Recording in a less compressed/uncompressed format.
Posted 22 September 2008 - 04:09 PM
I've been pretty keen on the idea of recording material uncompressed or onto higher bandwidth tapes, but how big an advantage to this is there?
How much more flexibility in grading will I get? Will I see any difference before grading?
Possibly the most important aspect to me is latitude, will there be any real advantages when adjusting highlights/shadows with raw footage?
I haven't got any examples nor the computer to run the examples unfortunatelly, but if anyones got input on this I'd like to hear it.
Posted 22 September 2008 - 05:42 PM
However, in comparison with practical compressed formats you're actually likely to encounter in the wild, such as HDCAM and DVCPRO-HD, the differences are rather clear, and you'd generally only have to crank up the brightness of a monitor to see mosquito noise in the already noisy shadows.
It helps latitude not so much by giving you more latitude per se; the limit on video camera latitude is actually more noise in the blacks than it is highlight range, being as highlight range is determined only by where you choose to shoot mid-grey. It helps latitude because you can then use very aggressive gamma ramps - depending on the camera - which allow you to expose for highlights a lot more. You can do that on a compressed format, but a lot of your highlight range will be in such a small brightness range and end up so degraded by the compression that by the time you drag it all back down to a sane grade, it'll look like junk.
Posted 23 September 2008 - 05:28 AM
when it comes to bluescreen work do you think I'm better off shooting 1080i or 720p, in terms of keying? down rezzing to standard def after.
Edited by Daniel Ashley-Smith, 23 September 2008 - 05:29 AM.
Posted 23 September 2008 - 08:39 AM
Posted 23 September 2008 - 09:51 AM
Latitude is probably affected more by the camera than by the recording format generally. Most cameras are designed to output to a format that makes pretty good use of what they're getting off of the sensor. For instance, you can plug an SR deck (10bit) into an F900(HDCam, 8bit), but you're not actually capturing a greater bit depth; you're just mapping 8bit into a 10bit color space as far as I know. Compression is generally spatial; it looks to not record pixel data based on the surrounding pixels, but it's not going to go around changing brightness values.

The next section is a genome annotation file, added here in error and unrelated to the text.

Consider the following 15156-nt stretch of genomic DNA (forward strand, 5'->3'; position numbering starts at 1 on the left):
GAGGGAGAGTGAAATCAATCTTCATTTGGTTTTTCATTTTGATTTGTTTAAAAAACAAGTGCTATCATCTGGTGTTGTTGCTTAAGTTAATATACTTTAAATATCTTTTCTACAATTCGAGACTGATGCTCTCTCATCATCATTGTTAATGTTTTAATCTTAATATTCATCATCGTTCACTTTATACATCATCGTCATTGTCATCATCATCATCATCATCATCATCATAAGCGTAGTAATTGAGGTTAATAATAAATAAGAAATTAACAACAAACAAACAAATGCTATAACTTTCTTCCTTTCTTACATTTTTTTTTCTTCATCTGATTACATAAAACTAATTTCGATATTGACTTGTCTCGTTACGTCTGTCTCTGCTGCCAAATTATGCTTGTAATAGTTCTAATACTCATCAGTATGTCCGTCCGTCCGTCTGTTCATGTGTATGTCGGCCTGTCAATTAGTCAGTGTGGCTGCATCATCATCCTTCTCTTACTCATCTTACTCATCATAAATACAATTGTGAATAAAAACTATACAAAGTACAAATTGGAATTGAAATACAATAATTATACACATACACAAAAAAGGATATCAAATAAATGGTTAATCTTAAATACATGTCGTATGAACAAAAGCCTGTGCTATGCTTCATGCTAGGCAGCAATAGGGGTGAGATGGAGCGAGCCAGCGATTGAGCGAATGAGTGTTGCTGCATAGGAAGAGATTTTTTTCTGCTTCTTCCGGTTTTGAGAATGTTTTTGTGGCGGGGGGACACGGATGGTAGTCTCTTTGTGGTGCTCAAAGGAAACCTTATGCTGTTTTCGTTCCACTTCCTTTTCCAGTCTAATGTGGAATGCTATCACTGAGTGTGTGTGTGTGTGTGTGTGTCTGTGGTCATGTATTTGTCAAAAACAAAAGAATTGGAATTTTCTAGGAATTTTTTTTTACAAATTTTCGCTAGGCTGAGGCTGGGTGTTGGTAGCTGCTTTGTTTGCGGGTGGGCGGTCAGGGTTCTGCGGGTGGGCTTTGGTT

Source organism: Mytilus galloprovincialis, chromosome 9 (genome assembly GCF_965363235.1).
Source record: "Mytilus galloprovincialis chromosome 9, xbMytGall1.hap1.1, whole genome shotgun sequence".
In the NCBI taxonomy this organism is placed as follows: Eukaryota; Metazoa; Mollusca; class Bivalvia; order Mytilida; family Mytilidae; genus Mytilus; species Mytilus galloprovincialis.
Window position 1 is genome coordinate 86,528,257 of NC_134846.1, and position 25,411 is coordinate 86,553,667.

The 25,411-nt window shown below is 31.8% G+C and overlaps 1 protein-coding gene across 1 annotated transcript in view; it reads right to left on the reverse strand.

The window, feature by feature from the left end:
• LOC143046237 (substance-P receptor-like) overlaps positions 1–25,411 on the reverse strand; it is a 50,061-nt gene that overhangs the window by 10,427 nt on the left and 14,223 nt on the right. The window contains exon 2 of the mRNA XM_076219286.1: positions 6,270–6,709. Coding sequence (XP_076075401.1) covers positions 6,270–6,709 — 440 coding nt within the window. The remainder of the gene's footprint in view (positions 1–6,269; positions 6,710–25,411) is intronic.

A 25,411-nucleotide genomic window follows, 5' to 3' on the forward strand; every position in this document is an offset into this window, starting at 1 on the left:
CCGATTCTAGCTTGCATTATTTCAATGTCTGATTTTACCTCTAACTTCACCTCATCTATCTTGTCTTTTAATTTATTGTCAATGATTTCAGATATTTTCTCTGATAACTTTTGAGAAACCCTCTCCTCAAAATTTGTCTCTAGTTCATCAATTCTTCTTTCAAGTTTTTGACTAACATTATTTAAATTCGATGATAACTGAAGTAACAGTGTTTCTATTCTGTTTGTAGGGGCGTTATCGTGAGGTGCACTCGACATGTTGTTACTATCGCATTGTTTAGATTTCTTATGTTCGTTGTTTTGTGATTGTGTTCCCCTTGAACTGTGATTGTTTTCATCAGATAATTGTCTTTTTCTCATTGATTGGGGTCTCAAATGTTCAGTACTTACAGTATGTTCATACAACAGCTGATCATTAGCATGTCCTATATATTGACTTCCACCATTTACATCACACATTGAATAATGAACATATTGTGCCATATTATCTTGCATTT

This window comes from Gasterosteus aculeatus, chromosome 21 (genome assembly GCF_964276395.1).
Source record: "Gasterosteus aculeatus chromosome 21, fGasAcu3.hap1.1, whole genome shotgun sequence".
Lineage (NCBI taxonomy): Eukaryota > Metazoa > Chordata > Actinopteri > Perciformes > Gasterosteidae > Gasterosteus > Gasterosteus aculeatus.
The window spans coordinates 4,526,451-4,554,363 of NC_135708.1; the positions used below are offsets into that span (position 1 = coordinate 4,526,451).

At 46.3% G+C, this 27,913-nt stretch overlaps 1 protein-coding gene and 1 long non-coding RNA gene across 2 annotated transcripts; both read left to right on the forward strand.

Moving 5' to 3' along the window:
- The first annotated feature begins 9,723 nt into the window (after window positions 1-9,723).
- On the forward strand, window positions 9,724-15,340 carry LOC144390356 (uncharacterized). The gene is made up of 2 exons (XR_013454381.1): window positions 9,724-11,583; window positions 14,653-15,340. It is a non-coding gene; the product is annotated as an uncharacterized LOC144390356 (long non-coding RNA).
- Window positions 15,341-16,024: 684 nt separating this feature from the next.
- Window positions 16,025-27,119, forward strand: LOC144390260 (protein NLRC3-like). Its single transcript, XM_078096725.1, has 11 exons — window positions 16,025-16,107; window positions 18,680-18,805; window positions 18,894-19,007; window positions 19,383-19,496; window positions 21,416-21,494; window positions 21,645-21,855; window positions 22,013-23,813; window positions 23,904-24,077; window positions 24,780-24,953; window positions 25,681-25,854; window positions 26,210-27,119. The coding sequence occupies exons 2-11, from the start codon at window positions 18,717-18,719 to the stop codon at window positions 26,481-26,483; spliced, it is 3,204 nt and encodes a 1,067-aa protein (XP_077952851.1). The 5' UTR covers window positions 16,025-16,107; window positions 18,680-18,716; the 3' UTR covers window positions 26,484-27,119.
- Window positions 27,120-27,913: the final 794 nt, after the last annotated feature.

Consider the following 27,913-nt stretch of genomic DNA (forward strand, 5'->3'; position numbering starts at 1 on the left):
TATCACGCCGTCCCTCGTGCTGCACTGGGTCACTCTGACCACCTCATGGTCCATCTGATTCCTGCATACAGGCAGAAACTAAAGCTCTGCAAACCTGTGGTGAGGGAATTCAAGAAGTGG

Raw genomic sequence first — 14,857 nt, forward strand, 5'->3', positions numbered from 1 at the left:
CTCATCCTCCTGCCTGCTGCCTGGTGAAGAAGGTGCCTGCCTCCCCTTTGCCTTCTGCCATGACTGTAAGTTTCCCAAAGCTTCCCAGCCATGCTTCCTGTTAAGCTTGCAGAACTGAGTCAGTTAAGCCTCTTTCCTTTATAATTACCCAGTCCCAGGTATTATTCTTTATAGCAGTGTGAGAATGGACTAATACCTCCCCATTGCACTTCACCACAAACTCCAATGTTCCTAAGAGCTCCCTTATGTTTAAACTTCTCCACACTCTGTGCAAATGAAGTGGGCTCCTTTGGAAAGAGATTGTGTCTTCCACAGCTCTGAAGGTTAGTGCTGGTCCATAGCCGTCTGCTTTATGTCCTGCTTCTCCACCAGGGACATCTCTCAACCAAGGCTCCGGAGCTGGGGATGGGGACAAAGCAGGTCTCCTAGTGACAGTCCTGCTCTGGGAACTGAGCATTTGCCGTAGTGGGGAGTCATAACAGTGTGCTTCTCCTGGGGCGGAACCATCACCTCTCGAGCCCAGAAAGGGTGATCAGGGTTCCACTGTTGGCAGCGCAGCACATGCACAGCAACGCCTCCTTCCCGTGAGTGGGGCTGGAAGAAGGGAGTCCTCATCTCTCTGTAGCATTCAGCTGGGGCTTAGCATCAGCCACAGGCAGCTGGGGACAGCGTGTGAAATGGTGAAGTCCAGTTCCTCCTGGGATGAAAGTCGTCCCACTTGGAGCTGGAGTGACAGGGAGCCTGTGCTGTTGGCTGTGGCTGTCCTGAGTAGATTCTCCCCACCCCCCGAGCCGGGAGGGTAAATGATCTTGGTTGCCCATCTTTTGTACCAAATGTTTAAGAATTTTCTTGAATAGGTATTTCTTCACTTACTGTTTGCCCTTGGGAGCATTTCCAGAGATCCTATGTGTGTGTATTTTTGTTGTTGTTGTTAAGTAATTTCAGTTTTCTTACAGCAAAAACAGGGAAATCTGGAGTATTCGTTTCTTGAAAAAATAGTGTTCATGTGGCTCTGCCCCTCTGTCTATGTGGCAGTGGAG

What camera(s) are you thinking about using? A friend of mine recently shot a short with a Varicam and recorded it with a disc array- not totally uncompressed but I think ProRes, which is still a lot better than DVCProHD. He had a pretty good experience with it from what I heard.
Posted 23 September 2008 - 05:19 PM
This is more a computer question than anything, but as for building a server that can process hd-sdi, I've worked out the data rate to be about 1.054 gbits per second including 20% room. What's really confusing me is western digital hard drives, it says on their web site that even their 7,200rpm hard drives have a transfer rate of 3gbits per second.
But in every server I've seen built to take high quality video there has been a raid 0 array, but these hard drives appear to have a transfer rate which can handle hd-sdi.
Either I'm looking at the wrong thing here or new sata II hard drives can handle hd-sdi viewing in realtime.
what am I missing here?
Posted 23 September 2008 - 06:35 PM
Edited by Scott Fritzshall, 23 September 2008 - 06:36 PM.
Posted 24 September 2008 - 08:52 AM
Does anyone know of any performance data giving actual read/write speeds of hard drives? I've had a search but nothings come up.
It would be nice to not use 6 hard drives and get some 10,000 rpm drives instead but as they give no clue of the speed I don't know how many would be fast enough.
Posted 24 September 2008 - 12:04 PM
RAID-0 does tend to increase speed linearly, that is, two disks are twice as fast as one, but other RAID arrangements can have wildly varying speed between controllers.
Posted 24 September 2008 - 03:34 PM
I regularly get 70MB/sec out of decent modern SATA drives
is this from a 7200?
Posted 24 September 2008 - 05:17 PM
What makes the biggest difference in my experience is perpendicular recording, which is designed to increase density but as a side effect increases speed simply by causing the same speed of rotation to move more data beneath the head per unit time.
Posted 24 September 2008 - 05:36 PM
I'm looking forward to those solid state drives coming down in price, writing at 85meg per second and reading at about 130, SATA II with RAID support, four of them should go in a fairly cheap raid 5 motherboard and cover hd-sdi.
But really I'm only looking into being able to process hd-sdi, I'm not splashing out on a blackmagic card when I know it's just not worth it at the moment.
I just wish my college would realise that they're only getting about 10% of the three HDX900's potential by recording onto tape right now.
Edited by Daniel Ashley-Smith, 24 September 2008 - 05:41 PM.
Posted 24 September 2008 - 05:44 PM
writing at 85meg per second and reading at about 130
- not to mention the stupidly quick seek times, less than 0.35ms.